America's Credit Rating On The Line As Debt Ceiling Deadline Approaches
With the federal government getting closer to running out of cash to cover all bills on time, companies that evaluate bonds are having to consider how to rate America's creditworthiness.
And their job didn't get any easier on Thursday when President Trump continued his attacks on congressional leaders over their failure to raise the federal debt ceiling.
Other U.S. officials have been trying reassure the financial markets that no default is imminent.
But in a morning tweet, Trump blamed the two top Republicans in Congress — House Speaker Paul Ryan and Senate Majority Leader Mitch McConnell — for not attaching the debt-ceiling legislation to a popular bill on veterans' benefits. Whether that legislative strategy would have worked cannot be known. Further, attaching the debt ceiling to the veterans bill could have endangered one of the few legislative achievements Congress could claim in the midst of the GOP health care failure.
In any case, Congress now has just a few more weeks to raise the debt ceiling, which would enable the government to continue borrowing enough cash to pay all of its bills on time. If it doesn't do so, the government would have to prioritize which of its bills it will pay. That would have enormous consequences in the financial markets.
...didn't do it so now we have a big deal with Dems holding them up (as usual) on Debt Ceiling approval. Could have been so easy-now a mess!— Donald J. Trump (@realDonaldTrump) August 24, 2017
Ryan and McConnell have tried to send a message that a debt default is highly unlikely.
"We will pass legislation to make sure we pay our debts and we will not hit the debt ceiling. We'll do this before the debt ceiling," Ryan said during a visit to a Boeing plant in Washington state today. "There are many different options in front of us on how we achieve that."
Treasury Secretary Steve Mnuchin has offered similar assurances.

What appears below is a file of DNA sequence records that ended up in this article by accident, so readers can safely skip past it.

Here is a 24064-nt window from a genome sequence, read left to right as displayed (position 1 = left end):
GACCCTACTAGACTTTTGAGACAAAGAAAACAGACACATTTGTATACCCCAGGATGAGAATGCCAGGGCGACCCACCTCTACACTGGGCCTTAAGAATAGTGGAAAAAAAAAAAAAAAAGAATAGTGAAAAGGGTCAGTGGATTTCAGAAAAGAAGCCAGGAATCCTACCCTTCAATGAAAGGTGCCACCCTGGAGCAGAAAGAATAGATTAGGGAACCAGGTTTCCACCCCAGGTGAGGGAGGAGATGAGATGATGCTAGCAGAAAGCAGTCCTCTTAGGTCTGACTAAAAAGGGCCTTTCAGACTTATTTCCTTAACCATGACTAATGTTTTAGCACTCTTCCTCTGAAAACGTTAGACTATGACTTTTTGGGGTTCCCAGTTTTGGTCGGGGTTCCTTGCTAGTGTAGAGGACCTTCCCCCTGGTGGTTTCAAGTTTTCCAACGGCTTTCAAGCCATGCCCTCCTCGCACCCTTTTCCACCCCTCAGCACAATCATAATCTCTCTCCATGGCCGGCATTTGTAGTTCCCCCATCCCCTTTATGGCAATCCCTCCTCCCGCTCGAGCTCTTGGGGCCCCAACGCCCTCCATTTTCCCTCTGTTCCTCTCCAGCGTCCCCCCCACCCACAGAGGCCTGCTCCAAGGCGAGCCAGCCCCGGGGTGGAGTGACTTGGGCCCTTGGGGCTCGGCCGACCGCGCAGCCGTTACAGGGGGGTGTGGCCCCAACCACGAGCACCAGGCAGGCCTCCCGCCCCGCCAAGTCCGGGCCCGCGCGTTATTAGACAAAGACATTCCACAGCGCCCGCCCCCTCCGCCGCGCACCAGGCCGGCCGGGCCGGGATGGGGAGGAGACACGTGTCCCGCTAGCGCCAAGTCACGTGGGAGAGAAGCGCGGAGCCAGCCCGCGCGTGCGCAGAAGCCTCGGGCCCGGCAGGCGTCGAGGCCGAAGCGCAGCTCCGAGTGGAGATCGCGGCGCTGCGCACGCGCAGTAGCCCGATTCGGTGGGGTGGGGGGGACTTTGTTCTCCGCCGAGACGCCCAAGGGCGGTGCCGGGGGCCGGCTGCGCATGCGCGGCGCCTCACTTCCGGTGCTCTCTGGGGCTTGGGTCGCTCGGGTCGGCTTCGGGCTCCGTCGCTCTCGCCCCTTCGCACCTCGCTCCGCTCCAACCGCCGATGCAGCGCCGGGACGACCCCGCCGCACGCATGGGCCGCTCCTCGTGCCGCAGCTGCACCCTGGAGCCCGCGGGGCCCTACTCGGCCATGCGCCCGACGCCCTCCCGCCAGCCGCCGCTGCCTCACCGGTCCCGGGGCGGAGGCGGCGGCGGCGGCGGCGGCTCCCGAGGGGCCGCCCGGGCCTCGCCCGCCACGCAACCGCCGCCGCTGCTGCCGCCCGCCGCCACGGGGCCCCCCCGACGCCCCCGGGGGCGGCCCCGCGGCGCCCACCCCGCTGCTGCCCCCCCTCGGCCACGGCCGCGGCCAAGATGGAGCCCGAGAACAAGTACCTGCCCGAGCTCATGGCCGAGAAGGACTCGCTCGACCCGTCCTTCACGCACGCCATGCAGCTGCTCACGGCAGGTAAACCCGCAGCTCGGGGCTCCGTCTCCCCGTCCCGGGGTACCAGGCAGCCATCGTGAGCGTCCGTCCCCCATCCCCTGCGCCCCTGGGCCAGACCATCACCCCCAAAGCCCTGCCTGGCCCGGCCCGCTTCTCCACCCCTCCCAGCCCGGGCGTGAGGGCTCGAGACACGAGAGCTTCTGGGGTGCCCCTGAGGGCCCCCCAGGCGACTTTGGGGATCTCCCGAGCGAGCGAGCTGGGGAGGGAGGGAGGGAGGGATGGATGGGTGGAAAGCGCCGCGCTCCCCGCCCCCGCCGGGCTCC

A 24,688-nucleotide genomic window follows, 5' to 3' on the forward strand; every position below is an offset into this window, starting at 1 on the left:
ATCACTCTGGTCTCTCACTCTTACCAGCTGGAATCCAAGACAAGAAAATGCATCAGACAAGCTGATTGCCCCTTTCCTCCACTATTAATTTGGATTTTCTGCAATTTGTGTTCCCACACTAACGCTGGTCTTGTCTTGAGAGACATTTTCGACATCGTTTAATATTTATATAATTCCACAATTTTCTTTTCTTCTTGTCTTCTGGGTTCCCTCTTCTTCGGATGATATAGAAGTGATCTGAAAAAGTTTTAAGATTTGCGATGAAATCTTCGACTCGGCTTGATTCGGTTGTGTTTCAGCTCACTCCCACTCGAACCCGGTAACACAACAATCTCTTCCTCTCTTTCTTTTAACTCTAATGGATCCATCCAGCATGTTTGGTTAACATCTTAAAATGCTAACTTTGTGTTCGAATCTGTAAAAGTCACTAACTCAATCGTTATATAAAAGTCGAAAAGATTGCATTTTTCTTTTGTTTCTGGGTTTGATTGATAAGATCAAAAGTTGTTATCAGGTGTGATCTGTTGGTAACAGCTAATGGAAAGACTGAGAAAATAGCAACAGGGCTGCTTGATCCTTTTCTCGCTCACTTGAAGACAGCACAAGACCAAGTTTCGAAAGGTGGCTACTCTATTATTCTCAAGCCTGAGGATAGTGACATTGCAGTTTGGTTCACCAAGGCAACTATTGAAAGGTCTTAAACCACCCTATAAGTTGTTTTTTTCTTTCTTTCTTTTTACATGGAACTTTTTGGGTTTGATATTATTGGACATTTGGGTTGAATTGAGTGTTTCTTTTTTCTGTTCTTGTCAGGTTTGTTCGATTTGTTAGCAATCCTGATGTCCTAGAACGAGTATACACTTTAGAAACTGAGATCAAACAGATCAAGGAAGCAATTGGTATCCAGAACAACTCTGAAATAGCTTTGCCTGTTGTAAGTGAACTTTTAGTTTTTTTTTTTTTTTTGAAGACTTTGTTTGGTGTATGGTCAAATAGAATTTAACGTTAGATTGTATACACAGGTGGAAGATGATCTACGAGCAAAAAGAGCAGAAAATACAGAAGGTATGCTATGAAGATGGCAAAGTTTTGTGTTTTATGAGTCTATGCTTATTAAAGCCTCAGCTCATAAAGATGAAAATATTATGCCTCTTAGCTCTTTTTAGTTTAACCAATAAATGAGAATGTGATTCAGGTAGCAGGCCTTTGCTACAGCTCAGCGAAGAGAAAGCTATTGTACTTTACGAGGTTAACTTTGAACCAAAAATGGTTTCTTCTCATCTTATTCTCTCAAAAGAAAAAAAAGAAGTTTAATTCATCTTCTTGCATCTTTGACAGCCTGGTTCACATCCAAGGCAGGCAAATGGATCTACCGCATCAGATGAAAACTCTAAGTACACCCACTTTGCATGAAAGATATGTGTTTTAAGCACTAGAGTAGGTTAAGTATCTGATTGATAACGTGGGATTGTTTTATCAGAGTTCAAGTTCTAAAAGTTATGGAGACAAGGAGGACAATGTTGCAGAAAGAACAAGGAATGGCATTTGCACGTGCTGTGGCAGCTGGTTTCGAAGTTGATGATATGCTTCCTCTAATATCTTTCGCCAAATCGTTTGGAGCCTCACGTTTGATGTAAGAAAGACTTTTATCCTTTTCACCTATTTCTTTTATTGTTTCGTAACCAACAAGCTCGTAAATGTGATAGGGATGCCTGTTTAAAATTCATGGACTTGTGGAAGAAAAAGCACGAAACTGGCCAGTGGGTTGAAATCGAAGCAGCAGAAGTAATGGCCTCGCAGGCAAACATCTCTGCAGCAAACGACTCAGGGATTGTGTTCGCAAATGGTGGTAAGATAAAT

"We're going to get the debt ceiling passed," Mnuchin said Monday at an event in Louisville, Kentucky. "Everybody understands, this is not a Republican issue, this is not a Democrat issue. We need to be able to pay our debts."
But Trump's attacks on Ryan and McConnell have raised questions about whether the passage of debt-ceiling legislation will be as smooth as congressional leaders hope.
Under President Obama, the White House and Congress often engaged in brinksmanship over whether to raise the debt ceiling, but always managed to do so at the last minute.
"Clearly we've had dozens of occasions when the debt limit has been raised in the past, and we don't expect this time to be any different," says Charles Seville, senior director at Fitch Ratings.
This time, however, the stakes are higher, said Richard Bernstein, former chief investment strategist at Merrill Lynch, in an interview with Politico:
"Not passing a debt limit hike in time would have an even greater impact on financial markets because when we did this in the past you had a Democrat in the White House and Republicans controlling Congress and people could basically understand the political aspects of what was going on. There was a mating dance and a conclusion.
"This time it's Republican versus Republican. I don't know how anyone can interpret that. Is this some kind of mating dance again. Or is it some more critical failure of government? I don't know how to answer that. There is a potential for more volatility this time around than there might have been in the past."
Bernstein believes Congress will ultimately vote to raise the debt ceiling.
Moody's Investors Service said Thursday it would consider stripping the United States of its top rating if it were to default on bond holders, but not if it merely skipped paying some of its non-debt obligations.
But Fitch Ratings took a tougher stand, warning that even a debt-ceiling standoff, short of a bond default, could cause it to reassess the credit rating of U.S. Treasury debt. That's because it would raise questions about the ability of the U.S. political system to get its house in order, Seville said.
"One thing that we have in the back of our minds is how the U.S. deals with its fiscal challenges and whether the policy-making process works," he added.